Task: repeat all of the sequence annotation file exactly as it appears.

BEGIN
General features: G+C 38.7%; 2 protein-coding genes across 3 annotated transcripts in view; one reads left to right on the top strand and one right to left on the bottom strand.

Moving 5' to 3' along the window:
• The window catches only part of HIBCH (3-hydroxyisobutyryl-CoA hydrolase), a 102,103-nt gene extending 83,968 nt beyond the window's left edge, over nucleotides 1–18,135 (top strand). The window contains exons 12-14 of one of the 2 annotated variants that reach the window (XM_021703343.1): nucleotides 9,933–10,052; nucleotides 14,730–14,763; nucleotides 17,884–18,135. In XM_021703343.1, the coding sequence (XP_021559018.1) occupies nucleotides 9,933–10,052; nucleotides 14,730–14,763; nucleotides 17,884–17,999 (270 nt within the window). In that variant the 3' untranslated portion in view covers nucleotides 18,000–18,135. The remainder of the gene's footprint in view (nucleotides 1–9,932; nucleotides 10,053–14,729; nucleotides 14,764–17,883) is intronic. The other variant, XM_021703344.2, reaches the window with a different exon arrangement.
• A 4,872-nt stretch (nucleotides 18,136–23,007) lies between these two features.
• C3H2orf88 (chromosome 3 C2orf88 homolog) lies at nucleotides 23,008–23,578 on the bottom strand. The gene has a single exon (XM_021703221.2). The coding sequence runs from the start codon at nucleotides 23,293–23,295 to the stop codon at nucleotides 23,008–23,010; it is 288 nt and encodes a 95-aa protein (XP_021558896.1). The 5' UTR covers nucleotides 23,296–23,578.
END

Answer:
General features: G+C 38.7%; 2 protein-coding genes across 3 annotated transcripts in view; one reads left to right on the top strand and one right to left on the bottom strand.

Moving 5' to 3' along the window:
• The window catches only part of HIBCH (3-hydroxyisobutyryl-CoA hydrolase), a 102,103-nt gene extending 83,968 nt beyond the window's left edge, over nucleotides 1–18,135 (top strand). The window contains exons 12-14 of one of the 2 annotated variants that reach the window (XM_021703343.1): nucleotides 9,933–10,052; nucleotides 14,730–14,763; nucleotides 17,884–18,135. In XM_021703343.1, the coding sequence (XP_021559018.1) occupies nucleotides 9,933–10,052; nucleotides 14,730–14,763; nucleotides 17,884–17,999 (270 nt within the window). In that variant the 3' untranslated portion in view covers nucleotides 18,000–18,135. The remainder of the gene's footprint in view (nucleotides 1–9,932; nucleotides 10,053–14,729; nucleotides 14,764–17,883) is intronic. The other variant, XM_021703344.2, reaches the window with a different exon arrangement.
• A 4,872-nt stretch (nucleotides 18,136–23,007) lies between these two features.
• C3H2orf88 (chromosome 3 C2orf88 homolog) lies at nucleotides 23,008–23,578 on the bottom strand. The gene has a single exon (XM_021703221.2). The coding sequence runs from the start codon at nucleotides 23,293–23,295 to the stop codon at nucleotides 23,008–23,010; it is 288 nt and encodes a 95-aa protein (XP_021558896.1). The 5' UTR covers nucleotides 23,296–23,578.